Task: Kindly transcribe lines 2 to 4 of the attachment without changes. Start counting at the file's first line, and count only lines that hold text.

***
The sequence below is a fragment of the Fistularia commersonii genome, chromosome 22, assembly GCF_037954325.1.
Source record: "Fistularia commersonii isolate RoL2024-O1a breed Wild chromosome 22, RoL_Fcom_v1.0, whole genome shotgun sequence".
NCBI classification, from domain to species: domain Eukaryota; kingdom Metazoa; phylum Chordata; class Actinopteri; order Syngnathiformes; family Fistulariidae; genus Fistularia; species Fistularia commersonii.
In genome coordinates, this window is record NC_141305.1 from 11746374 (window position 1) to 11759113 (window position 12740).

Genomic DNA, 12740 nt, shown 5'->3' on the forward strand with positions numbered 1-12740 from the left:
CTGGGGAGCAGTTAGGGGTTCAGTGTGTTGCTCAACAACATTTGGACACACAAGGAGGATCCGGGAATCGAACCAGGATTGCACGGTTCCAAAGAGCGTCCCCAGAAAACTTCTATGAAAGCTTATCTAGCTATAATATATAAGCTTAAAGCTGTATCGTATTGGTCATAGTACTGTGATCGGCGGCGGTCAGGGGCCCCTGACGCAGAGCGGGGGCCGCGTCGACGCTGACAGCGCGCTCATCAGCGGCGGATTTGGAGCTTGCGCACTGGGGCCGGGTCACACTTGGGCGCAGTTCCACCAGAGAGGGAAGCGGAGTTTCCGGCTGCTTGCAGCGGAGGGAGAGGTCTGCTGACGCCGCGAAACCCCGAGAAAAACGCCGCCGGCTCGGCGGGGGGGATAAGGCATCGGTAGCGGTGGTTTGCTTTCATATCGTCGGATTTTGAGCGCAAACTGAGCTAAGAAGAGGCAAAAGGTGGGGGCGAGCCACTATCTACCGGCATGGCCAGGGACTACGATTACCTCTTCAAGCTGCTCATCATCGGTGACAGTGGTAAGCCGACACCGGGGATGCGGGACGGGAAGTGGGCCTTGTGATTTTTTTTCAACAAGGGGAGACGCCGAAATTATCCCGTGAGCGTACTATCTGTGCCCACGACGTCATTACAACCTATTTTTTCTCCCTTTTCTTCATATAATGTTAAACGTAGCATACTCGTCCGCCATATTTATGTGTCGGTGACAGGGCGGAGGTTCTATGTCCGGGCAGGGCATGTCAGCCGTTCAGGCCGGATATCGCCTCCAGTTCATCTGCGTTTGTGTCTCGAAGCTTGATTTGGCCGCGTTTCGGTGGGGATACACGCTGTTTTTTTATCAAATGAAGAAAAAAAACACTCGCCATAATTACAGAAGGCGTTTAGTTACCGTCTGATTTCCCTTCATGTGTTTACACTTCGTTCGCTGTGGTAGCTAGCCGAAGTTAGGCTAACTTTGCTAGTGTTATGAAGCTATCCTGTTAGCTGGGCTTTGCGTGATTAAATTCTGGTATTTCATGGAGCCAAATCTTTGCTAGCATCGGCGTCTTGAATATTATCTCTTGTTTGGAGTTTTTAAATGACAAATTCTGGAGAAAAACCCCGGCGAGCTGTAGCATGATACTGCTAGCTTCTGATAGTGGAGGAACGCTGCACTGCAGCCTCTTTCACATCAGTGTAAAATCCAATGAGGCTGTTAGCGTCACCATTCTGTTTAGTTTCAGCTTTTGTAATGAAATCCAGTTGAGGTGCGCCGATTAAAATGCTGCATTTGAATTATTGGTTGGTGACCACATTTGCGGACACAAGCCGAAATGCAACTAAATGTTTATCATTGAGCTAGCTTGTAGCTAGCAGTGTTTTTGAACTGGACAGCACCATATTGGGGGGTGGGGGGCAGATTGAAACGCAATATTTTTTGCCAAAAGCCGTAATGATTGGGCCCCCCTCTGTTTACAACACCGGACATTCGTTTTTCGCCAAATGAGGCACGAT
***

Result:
Source record: "Fistularia commersonii isolate RoL2024-O1a breed Wild chromosome 22, RoL_Fcom_v1.0, whole genome shotgun sequence".
NCBI classification, from domain to species: domain Eukaryota; kingdom Metazoa; phylum Chordata; class Actinopteri; order Syngnathiformes; family Fistulariidae; genus Fistularia; species Fistularia commersonii.
In genome coordinates, this window is record NC_141305.1 from 11746374 (window position 1) to 11759113 (window position 12740).